Perceived demands during modern military operations
Using a cross-sectional design, this study explored operational demands during the International Security Assistance Force for Afghanistan (2009-2010) across distinct military units. A total of 1,413 Dutch soldiers, nested within four types of units (i.e., combat, combat support, service support, and command support units) filled out a 23-item self-survey in which they were asked to evaluate the extent to which they experienced operational characteristics as demanding. Exploratory factor analysis identified six underlying dimensions of demands. Multivariate analysis of variance revealed that distinct units are characterized by their own unique constellation of perceived demands, even after controlling for previous deployment experience. Most notable findings were found when comparing combat units to other types of units. These insights can be used to better prepare different types of military units for deployment, and support them in the specific demands they face during deployment.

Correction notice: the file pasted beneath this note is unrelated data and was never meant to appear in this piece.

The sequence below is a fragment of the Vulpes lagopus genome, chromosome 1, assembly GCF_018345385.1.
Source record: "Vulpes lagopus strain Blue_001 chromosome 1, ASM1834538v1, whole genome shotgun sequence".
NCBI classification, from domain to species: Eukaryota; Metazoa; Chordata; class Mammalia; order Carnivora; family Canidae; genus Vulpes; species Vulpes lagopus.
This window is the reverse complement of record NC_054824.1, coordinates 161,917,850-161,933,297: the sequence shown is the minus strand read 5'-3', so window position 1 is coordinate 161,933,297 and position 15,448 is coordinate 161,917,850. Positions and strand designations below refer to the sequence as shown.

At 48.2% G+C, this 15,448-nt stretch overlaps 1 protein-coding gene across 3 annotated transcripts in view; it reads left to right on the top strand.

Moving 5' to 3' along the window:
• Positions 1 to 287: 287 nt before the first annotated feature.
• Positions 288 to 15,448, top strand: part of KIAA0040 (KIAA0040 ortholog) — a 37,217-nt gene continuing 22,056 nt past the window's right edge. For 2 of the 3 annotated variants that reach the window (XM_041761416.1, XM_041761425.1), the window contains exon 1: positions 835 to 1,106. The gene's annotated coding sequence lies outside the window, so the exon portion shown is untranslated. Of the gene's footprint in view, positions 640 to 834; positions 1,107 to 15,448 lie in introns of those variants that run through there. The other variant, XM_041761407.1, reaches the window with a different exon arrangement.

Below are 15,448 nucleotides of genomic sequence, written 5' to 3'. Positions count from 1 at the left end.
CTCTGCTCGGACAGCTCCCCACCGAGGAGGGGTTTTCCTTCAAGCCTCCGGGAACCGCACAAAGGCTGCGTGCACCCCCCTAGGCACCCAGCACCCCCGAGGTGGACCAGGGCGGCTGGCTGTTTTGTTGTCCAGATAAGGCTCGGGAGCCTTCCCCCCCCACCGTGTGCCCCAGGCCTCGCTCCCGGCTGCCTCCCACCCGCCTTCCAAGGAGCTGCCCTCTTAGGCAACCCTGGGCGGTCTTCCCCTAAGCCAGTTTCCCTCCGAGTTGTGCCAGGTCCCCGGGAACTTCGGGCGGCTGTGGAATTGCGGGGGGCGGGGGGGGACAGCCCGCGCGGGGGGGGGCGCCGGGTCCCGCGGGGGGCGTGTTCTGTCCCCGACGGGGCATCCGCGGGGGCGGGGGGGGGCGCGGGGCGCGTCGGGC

To reference this document use:
TPI - Training & Performance Innovations HOI - Human Behaviour & Organisational Innovations
BSS - Behavioural and Societal Sciences
Defence, Safety and Security
Military Medicine, 178 (7), 722-728
In het tijdschrift een van de auteurs helaas abusievelijk vermeld als: Wim Kamhuis